If the “rape of the redwoods” story sounds familiar, that’s because it has been splashed in headlines across the country for the past twenty years. It has been featured in countless newspapers and magazines and on television shows such as 60 Minutes. If you have heard of the endangered spotted owl or seen pictures of protesters in redwood trees, it is almost certainly because of Charles Hurwitz. The stories told how Wall Street greed had turned chain saws loose upon the pristine, mist-shrouded forests of the Northwest, how a raider from Houston had ruined a great, iconic American company. The parable was so pointed, so neatly Manichaean, and so easily grasped that it was impossible to resist, and almost no one in the media could. That the government had fingered Hurwitz as one of the chief scoundrels of the savings-and-loan scandal only made the story better.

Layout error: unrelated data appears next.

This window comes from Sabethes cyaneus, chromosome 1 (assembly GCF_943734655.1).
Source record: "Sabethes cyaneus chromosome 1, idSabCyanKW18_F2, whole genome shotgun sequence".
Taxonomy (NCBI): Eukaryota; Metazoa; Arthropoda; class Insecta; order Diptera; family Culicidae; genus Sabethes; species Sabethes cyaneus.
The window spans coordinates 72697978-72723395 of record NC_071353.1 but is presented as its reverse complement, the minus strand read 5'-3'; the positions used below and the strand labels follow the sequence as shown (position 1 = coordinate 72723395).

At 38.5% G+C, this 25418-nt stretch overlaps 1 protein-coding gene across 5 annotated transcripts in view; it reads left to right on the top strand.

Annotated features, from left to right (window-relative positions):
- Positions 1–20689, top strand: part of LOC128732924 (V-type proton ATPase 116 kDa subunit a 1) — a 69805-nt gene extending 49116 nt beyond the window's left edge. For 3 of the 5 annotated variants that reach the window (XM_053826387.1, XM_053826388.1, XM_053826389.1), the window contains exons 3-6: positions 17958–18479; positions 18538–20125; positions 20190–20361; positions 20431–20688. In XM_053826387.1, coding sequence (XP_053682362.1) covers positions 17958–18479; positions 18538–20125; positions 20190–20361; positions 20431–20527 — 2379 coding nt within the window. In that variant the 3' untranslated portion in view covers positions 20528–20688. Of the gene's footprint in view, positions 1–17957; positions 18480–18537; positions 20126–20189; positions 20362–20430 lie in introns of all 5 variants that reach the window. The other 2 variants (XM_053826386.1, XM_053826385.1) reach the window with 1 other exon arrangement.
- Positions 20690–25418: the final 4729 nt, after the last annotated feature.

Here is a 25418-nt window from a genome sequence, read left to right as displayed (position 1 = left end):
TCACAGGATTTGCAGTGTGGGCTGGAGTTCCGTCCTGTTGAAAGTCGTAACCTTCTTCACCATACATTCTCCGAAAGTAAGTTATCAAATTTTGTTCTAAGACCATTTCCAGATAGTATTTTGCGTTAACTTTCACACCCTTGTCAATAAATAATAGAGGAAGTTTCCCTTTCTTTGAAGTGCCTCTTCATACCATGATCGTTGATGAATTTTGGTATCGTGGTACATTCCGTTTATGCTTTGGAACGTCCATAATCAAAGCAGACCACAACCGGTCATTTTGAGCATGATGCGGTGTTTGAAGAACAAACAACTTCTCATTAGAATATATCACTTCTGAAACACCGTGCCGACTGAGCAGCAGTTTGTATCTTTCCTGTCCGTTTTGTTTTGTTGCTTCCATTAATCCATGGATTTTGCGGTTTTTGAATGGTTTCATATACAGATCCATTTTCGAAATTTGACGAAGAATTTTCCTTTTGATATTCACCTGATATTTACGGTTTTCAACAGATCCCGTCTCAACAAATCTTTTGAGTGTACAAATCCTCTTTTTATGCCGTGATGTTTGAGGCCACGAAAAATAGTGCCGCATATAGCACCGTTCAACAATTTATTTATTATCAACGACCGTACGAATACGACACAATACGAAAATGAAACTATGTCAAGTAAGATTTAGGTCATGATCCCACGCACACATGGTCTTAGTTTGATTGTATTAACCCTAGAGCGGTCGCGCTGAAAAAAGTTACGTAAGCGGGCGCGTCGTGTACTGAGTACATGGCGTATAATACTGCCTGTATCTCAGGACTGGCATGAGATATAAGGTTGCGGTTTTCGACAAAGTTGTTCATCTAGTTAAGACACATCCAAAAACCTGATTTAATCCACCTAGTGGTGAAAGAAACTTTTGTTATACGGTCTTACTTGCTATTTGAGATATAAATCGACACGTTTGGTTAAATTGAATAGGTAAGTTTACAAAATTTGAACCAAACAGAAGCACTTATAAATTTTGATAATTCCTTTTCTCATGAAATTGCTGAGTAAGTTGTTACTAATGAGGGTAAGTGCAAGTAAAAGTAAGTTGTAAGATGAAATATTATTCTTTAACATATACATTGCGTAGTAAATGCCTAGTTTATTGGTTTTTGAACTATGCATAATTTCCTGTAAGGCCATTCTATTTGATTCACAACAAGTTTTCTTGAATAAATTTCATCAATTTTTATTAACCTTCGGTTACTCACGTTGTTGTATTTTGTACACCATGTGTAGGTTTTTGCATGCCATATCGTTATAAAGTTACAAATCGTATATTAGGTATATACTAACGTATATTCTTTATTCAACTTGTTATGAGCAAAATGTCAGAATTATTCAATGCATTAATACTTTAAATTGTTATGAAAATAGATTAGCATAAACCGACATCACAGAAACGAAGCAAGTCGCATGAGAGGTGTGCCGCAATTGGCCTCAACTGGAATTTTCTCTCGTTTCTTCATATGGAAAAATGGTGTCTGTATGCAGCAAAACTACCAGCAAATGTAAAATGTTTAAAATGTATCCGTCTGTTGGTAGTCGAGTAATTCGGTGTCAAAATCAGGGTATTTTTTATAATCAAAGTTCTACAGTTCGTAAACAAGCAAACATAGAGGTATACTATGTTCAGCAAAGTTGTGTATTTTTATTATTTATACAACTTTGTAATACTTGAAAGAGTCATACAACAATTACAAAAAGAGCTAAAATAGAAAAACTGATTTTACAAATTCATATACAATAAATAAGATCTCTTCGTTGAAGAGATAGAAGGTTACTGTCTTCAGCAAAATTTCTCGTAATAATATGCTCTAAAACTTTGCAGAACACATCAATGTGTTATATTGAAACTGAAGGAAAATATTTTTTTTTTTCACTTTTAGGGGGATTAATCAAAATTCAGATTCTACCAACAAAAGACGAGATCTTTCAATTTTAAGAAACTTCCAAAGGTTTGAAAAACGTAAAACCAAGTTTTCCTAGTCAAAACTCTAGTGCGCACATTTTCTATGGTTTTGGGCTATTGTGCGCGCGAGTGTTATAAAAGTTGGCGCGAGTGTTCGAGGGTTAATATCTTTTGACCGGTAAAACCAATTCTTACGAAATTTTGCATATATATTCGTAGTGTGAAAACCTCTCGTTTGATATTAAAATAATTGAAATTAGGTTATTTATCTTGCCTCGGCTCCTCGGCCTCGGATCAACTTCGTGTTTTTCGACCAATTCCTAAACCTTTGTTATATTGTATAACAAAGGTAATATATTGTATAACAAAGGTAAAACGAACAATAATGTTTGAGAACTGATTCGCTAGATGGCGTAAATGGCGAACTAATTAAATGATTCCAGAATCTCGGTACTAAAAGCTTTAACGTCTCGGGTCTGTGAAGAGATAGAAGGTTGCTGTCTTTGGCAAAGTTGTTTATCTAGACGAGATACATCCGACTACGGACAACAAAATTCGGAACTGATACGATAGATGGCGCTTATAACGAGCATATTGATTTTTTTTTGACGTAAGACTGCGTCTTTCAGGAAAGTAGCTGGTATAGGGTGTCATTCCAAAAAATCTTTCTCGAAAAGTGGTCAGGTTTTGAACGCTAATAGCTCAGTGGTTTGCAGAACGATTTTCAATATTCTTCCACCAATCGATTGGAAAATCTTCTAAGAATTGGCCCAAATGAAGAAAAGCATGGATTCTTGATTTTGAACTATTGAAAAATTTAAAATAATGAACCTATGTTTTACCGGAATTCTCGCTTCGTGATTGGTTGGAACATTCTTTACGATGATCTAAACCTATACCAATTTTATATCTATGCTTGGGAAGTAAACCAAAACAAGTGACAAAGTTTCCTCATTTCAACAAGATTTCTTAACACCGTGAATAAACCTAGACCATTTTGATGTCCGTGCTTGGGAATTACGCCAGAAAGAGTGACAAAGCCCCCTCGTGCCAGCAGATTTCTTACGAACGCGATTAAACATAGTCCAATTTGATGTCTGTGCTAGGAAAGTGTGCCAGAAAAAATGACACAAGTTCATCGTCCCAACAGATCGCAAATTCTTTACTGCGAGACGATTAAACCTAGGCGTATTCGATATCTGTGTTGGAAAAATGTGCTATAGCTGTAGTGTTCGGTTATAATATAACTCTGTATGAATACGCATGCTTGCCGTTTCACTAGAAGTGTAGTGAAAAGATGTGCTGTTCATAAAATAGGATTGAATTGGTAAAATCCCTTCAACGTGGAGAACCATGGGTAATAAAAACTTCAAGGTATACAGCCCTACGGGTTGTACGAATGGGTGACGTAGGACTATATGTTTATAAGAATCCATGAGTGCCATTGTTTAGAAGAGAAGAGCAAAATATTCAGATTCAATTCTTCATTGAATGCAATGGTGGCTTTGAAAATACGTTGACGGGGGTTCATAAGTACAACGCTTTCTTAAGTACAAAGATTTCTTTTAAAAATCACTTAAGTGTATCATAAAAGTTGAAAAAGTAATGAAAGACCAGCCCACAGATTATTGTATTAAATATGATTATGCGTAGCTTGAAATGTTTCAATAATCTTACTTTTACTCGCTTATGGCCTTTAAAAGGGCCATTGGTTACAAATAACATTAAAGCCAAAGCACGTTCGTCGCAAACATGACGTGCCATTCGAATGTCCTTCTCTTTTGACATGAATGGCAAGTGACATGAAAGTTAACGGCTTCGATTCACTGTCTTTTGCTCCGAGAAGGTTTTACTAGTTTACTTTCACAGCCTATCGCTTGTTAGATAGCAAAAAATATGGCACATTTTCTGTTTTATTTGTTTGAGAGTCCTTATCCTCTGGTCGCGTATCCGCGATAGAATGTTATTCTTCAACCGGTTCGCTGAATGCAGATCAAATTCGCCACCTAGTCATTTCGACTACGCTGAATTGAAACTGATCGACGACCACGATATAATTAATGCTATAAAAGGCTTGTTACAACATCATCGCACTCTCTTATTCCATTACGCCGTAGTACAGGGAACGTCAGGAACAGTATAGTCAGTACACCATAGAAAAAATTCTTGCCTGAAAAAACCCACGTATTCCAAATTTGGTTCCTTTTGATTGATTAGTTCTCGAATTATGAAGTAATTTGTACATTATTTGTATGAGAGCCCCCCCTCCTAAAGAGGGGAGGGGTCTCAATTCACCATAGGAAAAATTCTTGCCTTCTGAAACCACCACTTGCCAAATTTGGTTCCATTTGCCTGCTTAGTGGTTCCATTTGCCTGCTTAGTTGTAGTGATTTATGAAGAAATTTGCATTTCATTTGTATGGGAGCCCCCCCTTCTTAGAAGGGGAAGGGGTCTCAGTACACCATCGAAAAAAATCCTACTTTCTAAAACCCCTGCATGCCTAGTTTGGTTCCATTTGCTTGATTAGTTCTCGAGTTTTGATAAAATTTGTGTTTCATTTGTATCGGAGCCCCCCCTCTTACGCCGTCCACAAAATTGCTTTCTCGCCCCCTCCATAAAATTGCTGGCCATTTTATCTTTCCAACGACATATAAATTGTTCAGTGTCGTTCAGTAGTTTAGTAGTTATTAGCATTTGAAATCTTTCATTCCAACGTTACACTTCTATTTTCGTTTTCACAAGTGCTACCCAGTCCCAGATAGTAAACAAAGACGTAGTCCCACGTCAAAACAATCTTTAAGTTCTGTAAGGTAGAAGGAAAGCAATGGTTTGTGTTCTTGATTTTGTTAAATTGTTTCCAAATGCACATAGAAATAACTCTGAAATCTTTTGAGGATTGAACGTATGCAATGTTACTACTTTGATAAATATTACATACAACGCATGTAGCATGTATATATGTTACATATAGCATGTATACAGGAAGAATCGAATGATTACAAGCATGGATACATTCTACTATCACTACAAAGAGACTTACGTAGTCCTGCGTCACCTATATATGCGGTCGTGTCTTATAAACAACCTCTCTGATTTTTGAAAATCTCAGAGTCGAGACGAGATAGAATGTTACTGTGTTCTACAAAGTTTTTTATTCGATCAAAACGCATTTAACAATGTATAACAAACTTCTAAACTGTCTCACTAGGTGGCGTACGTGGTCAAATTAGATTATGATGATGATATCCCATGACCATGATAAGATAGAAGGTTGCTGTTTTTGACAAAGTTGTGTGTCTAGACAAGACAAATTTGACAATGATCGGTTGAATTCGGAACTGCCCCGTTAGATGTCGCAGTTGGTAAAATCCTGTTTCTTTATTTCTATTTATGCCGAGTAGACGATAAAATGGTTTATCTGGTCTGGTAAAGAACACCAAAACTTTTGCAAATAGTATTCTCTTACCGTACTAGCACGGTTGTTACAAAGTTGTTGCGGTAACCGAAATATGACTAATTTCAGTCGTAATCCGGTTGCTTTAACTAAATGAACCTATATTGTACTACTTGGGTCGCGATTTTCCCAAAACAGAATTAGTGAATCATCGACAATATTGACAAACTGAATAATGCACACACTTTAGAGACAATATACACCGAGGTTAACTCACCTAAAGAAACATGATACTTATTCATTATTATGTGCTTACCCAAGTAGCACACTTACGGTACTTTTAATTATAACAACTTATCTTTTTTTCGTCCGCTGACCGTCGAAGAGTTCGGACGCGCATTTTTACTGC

There was just one problem. It wasn’t true. Virtually every statement in the first two paragraphs of this story is false. Charles Hurwitz did not cause the failure of United Savings. He did nothing wrong at all, in fact: no fraud, no self-dealing, no mismanagement, not even what might loosely be construed as negligence. The media’s version of what happened at Pacific Lumber is likewise deeply flawed, as was the moral fable on which most of the stories were based. When Hurwitz bought the company, Pacific Lumber was not family run, nor was it especially environmentally conscious, and his takeover was in no way hostile. He did not, as dozens of major newspapers and magazines in the country had it, have to double his tree harvest to pay off his debt, nor did he do anything wrong with Milken’s firm, Drexel Burnham Lambert, or illegally drain the company’s pension or strip out profits and send them to Houston. He did nothing to trees and habitat and species that had not already been done by every other timber company in the Northwest, including Pacific Lumber.